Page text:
Post # 92
If you mean he asked “permission” by asking me to marry him (aka proposing) then yes.
If you mean did he ask my parents if it was okay? No, absolutely not.
We aren’t old-fashioned like that and we had already had a son together by the time he proposed, so yeah, I think asking ‘permission’ would be a little moot since he was already ‘getting the milk for free’ if you kwim.
Post # 93
My fiance “asked my parents” earlier on that day. I was on a trip visiting friends and was returning home that evening. My dad told me later that my Fiance basically said ” I plan on asking ______ to marry me tonight… hope that’s okay”.
Post # 94
Ok I hope this isn’t threadjacking but I have to ask the bees that find asking for permission/ blessing offensive, if they plan to have their dad or someone walk them down the aisle? I think of those two things as pretty similar in idea.
Post # 95
My Fiance has never met my father because I think I’ve seen him maybe once or twice since Fiance and I have been together. I’m not sure if he would have asked my father if we had a good relationship though.
Post # 96
@Melini: We did the same no-proposal thing. When he called my dad, I was sitting in the other room listening and then got on the phone afterwards – I think at that point my dad was still pretty confused by the whole asking thing.
I’m not that offended by it – if I were seriously bothered I wouldn’t let him do it, but I wanted to answer since I’m actually not having my dad walk me down that aisle for that reason. I love my dad and we’re really close, but I don’t find him walking me down the aisle appropriate unless my fiance is also walking in with his parents (actually pretty typical in our crowd). We decided to bag the whole thing, though, and walk in together which I think is perfect!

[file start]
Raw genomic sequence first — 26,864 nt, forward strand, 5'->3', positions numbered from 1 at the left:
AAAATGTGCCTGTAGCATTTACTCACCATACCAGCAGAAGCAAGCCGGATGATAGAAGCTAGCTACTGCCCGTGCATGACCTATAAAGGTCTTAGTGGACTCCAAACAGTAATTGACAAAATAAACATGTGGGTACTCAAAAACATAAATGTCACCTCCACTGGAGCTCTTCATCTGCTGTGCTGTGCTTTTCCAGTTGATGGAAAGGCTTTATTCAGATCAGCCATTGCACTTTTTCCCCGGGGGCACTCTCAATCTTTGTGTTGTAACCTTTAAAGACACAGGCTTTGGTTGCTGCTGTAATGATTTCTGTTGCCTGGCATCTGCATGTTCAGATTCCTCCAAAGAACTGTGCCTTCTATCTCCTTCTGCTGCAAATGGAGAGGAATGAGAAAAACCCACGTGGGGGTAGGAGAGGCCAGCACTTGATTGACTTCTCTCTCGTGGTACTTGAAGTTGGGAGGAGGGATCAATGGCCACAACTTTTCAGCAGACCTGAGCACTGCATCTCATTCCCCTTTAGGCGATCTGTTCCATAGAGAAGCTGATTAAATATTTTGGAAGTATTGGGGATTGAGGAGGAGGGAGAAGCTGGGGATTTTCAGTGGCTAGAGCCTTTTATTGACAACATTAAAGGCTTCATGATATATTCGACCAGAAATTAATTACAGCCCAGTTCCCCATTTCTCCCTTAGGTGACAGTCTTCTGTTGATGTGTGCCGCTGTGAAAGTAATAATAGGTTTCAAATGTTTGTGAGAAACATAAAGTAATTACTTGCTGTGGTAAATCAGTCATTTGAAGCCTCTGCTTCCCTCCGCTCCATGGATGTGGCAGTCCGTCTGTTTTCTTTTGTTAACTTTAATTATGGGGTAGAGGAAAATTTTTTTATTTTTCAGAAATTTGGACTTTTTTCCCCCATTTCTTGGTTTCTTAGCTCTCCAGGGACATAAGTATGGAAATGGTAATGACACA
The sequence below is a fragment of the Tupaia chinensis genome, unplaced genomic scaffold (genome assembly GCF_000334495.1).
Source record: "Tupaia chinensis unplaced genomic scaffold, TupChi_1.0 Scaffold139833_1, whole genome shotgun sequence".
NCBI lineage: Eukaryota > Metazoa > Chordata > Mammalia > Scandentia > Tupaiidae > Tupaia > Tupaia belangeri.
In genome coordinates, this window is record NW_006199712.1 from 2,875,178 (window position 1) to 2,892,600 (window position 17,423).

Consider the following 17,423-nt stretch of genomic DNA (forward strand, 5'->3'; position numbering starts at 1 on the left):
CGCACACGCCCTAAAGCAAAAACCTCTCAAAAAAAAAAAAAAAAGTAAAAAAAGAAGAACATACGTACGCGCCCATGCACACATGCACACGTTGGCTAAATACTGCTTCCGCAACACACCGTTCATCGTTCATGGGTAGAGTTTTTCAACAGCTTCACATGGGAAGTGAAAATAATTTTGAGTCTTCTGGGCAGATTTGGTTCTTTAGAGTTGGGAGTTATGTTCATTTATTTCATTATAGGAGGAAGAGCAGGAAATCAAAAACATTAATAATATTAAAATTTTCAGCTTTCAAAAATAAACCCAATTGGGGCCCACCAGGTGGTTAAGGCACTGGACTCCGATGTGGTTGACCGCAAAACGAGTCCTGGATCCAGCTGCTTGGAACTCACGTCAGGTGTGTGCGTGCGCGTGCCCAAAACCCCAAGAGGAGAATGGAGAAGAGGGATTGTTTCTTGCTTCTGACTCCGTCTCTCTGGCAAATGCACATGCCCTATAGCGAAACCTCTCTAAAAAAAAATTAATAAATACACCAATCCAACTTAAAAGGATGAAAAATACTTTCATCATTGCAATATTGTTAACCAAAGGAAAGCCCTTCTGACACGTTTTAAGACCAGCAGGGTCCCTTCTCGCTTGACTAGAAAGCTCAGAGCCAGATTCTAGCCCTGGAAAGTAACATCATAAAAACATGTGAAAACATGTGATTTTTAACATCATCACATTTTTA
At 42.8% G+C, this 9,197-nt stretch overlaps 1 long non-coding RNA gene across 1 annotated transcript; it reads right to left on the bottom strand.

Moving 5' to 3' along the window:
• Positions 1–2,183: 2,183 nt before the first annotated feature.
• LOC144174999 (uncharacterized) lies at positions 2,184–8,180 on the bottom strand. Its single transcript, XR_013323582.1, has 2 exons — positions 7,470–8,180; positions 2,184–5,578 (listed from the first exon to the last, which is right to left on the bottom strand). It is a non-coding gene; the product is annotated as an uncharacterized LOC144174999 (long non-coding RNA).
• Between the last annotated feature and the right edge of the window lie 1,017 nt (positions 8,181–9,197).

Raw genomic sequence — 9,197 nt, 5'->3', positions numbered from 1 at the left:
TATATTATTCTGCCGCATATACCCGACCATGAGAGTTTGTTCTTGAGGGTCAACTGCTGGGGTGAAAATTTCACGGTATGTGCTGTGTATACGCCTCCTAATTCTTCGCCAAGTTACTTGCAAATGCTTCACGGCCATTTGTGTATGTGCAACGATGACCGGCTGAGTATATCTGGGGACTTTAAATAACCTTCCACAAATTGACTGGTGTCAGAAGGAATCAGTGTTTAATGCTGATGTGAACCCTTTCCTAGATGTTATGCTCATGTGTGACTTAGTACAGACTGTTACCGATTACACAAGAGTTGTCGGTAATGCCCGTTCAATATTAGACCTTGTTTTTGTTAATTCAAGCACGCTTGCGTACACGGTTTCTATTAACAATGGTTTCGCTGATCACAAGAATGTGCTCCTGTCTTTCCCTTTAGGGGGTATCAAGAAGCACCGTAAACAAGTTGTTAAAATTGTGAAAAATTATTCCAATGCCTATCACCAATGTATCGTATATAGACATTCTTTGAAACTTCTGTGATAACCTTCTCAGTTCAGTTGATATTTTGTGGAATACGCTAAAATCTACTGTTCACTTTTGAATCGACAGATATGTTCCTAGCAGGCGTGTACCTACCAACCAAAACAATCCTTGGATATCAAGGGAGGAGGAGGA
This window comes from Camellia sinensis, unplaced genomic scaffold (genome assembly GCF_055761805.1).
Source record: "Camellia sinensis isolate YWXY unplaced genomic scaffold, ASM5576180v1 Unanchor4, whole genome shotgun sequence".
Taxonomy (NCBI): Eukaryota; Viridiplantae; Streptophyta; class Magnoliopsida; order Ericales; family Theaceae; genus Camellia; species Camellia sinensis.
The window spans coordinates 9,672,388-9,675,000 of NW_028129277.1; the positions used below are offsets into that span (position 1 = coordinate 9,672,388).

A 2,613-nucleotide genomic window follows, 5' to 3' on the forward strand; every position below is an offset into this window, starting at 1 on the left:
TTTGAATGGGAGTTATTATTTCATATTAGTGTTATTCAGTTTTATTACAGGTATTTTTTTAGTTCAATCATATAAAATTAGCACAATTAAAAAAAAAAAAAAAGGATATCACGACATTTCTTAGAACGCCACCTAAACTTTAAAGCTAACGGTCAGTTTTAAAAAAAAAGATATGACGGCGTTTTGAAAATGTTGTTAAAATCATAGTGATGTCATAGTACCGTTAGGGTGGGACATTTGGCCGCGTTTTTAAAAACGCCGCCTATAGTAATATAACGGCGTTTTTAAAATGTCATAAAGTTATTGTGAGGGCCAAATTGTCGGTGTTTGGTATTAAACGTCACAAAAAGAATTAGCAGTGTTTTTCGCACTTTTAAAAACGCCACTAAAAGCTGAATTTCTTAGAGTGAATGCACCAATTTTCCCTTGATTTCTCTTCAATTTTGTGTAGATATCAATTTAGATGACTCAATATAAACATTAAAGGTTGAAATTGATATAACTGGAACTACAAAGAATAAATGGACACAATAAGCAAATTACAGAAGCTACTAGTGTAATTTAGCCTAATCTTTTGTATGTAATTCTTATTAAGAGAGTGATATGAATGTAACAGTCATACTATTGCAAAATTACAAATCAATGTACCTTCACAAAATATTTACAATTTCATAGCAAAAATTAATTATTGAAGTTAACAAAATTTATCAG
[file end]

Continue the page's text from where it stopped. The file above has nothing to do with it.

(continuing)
Post # 97
I do find it offensive as the purpose of it is that you are property and he wants to have said property so is asking the current owner if he can now have the property. So even though you may have changed the meaning to yourself or subscribe a different meaning to the tradition, that’s what it actually is. So I find that offensive. I’m also not religious, so I don’t believe that my husband is going to be my new Dad and don’t want the torch passed in that manner.
I guess, for me, I find that we honor our parents all the time and show respect to each others families every time we see/talk to each other. Plus, we’re always both telling them what a wonderful job they did raising each of us so I guess we don’t see a need to do a kind of song and dance for the proposal. Plus, we’ve been together for a long time so we already know that we have their blessing for our relationship.
If my Dad wants to walk with me or my Mom does I’m totally fine with that. I don’t think it’s sexist at all. What does put a horrible taste in my mouth and I find super offensive is asking ‘who gives this woman away’ as if again, you are a thing to give. That question will not be asked at my wedding – I’d just skip it.
Post # 98
Fiance asked for my dad’s blessing. It was by phone though because we rarely see my parents. I think my dad was in shock.
Post # 100
Fiance asked for his parents blessing as well. It made it super exciting because after we got engaged there were two sets of parents waiting in anticipation to hear the great news!
Post # 101
I was 34 when I got engaged and my then boyfriend asked my Dad, I thought it was very sweet!